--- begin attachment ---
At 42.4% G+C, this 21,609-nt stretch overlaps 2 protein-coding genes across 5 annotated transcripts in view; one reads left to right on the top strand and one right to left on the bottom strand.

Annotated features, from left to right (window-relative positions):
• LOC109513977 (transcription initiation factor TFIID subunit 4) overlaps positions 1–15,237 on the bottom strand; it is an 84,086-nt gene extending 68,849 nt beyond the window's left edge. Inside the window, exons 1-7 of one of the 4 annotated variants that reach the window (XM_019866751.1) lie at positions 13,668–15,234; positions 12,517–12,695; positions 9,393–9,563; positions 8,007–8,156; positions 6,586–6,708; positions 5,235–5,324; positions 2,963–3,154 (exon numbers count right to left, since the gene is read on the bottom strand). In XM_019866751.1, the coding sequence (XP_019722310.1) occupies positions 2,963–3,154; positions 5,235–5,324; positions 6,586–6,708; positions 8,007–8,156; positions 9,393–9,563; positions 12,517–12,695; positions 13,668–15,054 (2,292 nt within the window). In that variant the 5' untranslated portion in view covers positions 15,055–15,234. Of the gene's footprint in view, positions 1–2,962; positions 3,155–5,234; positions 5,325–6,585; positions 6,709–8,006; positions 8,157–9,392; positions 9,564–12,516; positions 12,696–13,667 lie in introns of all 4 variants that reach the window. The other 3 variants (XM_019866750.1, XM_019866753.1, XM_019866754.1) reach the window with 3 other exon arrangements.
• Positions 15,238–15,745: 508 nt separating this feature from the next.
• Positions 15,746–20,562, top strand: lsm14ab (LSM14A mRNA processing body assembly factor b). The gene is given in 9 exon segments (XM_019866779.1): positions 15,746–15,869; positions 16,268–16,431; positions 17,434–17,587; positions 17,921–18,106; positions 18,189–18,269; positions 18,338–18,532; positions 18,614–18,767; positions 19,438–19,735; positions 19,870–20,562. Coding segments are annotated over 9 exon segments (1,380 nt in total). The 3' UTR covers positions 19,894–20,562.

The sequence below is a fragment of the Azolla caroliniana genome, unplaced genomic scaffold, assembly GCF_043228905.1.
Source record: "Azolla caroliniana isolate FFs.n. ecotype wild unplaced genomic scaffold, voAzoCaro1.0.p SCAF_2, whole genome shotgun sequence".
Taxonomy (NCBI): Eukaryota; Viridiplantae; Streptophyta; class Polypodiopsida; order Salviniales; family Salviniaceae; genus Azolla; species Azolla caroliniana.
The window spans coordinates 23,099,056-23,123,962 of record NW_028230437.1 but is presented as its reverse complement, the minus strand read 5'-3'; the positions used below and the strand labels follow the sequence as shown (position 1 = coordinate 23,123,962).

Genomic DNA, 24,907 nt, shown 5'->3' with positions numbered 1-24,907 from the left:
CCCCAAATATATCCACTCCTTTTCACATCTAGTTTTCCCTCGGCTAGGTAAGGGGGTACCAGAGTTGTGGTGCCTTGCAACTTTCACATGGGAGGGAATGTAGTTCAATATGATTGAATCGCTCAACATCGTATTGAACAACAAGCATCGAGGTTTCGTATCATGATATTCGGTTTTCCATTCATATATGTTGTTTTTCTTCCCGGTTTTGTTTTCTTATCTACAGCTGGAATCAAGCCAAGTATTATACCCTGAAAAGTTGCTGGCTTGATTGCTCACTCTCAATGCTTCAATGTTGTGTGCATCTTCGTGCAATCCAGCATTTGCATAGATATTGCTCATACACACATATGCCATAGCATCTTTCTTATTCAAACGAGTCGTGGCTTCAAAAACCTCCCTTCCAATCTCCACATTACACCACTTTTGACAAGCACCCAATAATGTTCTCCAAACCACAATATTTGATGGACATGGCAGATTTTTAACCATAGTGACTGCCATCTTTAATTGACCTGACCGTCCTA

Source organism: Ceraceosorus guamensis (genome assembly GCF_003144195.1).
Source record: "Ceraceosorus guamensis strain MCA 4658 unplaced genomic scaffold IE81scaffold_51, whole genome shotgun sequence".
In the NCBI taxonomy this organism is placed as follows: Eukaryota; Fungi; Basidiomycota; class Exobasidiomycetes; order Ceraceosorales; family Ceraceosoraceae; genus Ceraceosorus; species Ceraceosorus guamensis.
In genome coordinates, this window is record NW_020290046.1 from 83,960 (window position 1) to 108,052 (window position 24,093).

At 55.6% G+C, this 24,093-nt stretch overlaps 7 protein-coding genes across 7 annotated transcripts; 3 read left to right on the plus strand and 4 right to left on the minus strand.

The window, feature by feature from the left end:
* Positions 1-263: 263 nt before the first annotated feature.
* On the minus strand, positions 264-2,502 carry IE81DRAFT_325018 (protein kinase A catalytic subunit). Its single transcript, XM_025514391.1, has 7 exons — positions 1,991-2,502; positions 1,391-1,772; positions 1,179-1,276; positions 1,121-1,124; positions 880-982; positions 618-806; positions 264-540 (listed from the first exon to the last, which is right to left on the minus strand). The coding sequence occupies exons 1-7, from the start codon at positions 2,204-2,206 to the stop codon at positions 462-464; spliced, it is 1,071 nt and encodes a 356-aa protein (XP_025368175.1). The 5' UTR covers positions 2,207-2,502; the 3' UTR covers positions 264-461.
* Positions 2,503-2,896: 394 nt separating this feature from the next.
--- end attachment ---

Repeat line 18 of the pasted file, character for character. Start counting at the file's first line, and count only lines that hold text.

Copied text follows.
* Positions 1-263: 263 nt before the first annotated feature.